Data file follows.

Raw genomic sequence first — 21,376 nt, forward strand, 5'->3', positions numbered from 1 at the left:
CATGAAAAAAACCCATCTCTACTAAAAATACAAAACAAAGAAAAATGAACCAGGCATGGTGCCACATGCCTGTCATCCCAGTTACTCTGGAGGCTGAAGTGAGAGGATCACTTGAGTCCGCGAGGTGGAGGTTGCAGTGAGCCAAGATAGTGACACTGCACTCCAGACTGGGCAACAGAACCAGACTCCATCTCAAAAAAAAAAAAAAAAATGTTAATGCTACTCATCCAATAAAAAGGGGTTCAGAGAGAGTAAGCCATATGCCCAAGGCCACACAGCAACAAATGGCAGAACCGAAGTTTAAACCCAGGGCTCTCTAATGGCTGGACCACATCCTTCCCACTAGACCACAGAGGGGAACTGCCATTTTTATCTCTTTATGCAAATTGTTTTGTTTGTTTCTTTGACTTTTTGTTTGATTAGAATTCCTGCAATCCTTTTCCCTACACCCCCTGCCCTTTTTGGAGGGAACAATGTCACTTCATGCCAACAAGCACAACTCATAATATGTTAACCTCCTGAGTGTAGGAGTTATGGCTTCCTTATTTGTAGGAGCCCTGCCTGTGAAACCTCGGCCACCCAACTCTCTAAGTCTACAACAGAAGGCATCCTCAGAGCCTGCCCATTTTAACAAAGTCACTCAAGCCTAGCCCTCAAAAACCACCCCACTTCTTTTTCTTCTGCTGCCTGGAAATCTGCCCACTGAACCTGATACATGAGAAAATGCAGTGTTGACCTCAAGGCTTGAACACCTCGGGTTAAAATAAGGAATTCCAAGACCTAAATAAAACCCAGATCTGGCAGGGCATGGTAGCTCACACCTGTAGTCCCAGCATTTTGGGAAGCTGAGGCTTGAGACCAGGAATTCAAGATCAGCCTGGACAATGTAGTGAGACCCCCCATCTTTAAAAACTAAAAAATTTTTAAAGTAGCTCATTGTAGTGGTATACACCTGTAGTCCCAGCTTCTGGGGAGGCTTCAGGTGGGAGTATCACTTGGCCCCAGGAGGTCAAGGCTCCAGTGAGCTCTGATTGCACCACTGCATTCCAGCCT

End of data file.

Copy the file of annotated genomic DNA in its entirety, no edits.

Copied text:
Raw genomic sequence first — 21,376 nt, forward strand, 5'->3', positions numbered from 1 at the left:
CATGAAAAAAACCCATCTCTACTAAAAATACAAAACAAAGAAAAATGAACCAGGCATGGTGCCACATGCCTGTCATCCCAGTTACTCTGGAGGCTGAAGTGAGAGGATCACTTGAGTCCGCGAGGTGGAGGTTGCAGTGAGCCAAGATAGTGACACTGCACTCCAGACTGGGCAACAGAACCAGACTCCATCTCAAAAAAAAAAAAAAAAATGTTAATGCTACTCATCCAATAAAAAGGGGTTCAGAGAGAGTAAGCCATATGCCCAAGGCCACACAGCAACAAATGGCAGAACCGAAGTTTAAACCCAGGGCTCTCTAATGGCTGGACCACATCCTTCCCACTAGACCACAGAGGGGAACTGCCATTTTTATCTCTTTATGCAAATTGTTTTGTTTGTTTCTTTGACTTTTTGTTTGATTAGAATTCCTGCAATCCTTTTCCCTACACCCCCTGCCCTTTTTGGAGGGAACAATGTCACTTCATGCCAACAAGCACAACTCATAATATGTTAACCTCCTGAGTGTAGGAGTTATGGCTTCCTTATTTGTAGGAGCCCTGCCTGTGAAACCTCGGCCACCCAACTCTCTAAGTCTACAACAGAAGGCATCCTCAGAGCCTGCCCATTTTAACAAAGTCACTCAAGCCTAGCCCTCAAAAACCACCCCACTTCTTTTTCTTCTGCTGCCTGGAAATCTGCCCACTGAACCTGATACATGAGAAAATGCAGTGTTGACCTCAAGGCTTGAACACCTCGGGTTAAAATAAGGAATTCCAAGACCTAAATAAAACCCAGATCTGGCAGGGCATGGTAGCTCACACCTGTAGTCCCAGCATTTTGGGAAGCTGAGGCTTGAGACCAGGAATTCAAGATCAGCCTGGACAATGTAGTGAGACCCCCCATCTTTAAAAACTAAAAAATTTTTAAAGTAGCTCATTGTAGTGGTATACACCTGTAGTCCCAGCTTCTGGGGAGGCTTCAGGTGGGAGTATCACTTGGCCCCAGGAGGTCAAGGCTCCAGTGAGCTCTGATTGCACCACTGCATTCCAGCCT